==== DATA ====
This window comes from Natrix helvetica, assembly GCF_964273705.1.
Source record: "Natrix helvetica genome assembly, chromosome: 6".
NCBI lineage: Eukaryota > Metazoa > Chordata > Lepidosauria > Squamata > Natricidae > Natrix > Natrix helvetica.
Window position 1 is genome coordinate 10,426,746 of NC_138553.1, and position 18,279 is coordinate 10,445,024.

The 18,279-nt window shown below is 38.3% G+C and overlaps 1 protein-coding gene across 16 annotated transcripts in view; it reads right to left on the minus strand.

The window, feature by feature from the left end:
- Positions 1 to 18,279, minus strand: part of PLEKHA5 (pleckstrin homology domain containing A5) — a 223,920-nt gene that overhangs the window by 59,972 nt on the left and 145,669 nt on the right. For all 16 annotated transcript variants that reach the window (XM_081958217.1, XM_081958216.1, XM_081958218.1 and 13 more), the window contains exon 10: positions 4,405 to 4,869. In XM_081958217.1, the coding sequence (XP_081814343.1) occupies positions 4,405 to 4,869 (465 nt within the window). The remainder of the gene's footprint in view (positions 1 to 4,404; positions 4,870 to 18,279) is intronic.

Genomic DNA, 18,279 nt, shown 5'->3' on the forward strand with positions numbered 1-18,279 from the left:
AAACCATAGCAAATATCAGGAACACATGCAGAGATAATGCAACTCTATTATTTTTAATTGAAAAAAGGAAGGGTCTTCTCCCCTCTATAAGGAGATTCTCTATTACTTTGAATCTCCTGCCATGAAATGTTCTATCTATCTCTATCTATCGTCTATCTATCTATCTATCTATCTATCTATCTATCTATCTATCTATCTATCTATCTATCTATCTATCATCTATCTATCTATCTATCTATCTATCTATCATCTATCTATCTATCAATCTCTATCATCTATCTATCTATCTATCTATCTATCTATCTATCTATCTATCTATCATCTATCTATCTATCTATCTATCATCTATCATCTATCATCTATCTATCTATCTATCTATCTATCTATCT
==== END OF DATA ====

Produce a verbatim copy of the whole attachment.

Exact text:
This window comes from Natrix helvetica, assembly GCF_964273705.1.
Source record: "Natrix helvetica genome assembly, chromosome: 6".
NCBI lineage: Eukaryota > Metazoa > Chordata > Lepidosauria > Squamata > Natricidae > Natrix > Natrix helvetica.
Window position 1 is genome coordinate 10,426,746 of NC_138553.1, and position 18,279 is coordinate 10,445,024.

The 18,279-nt window shown below is 38.3% G+C and overlaps 1 protein-coding gene across 16 annotated transcripts in view; it reads right to left on the minus strand.

The window, feature by feature from the left end:
- Positions 1 to 18,279, minus strand: part of PLEKHA5 (pleckstrin homology domain containing A5) — a 223,920-nt gene that overhangs the window by 59,972 nt on the left and 145,669 nt on the right. For all 16 annotated transcript variants that reach the window (XM_081958217.1, XM_081958216.1, XM_081958218.1 and 13 more), the window contains exon 10: positions 4,405 to 4,869. In XM_081958217.1, the coding sequence (XP_081814343.1) occupies positions 4,405 to 4,869 (465 nt within the window). The remainder of the gene's footprint in view (positions 1 to 4,404; positions 4,870 to 18,279) is intronic.

Genomic DNA, 18,279 nt, shown 5'->3' on the forward strand with positions numbered 1-18,279 from the left:
AAACCATAGCAAATATCAGGAACACATGCAGAGATAATGCAACTCTATTATTTTTAATTGAAAAAAGGAAGGGTCTTCTCCCCTCTATAAGGAGATTCTCTATTACTTTGAATCTCCTGCCATGAAATGTTCTATCTATCTCTATCTATCGTCTATCTATCTATCTATCTATCTATCTATCTATCTATCTATCTATCTATCTATCTATCTATCTATCATCTATCTATCTATCTATCTATCTATCTATCATCTATCTATCTATCAATCTCTATCATCTATCTATCTATCTATCTATCTATCTATCTATCTATCTATCTATCATCTATCTATCTATCTATCTATCATCTATCATCTATCATCTATCTATCTATCTATCTATCTATCTATCT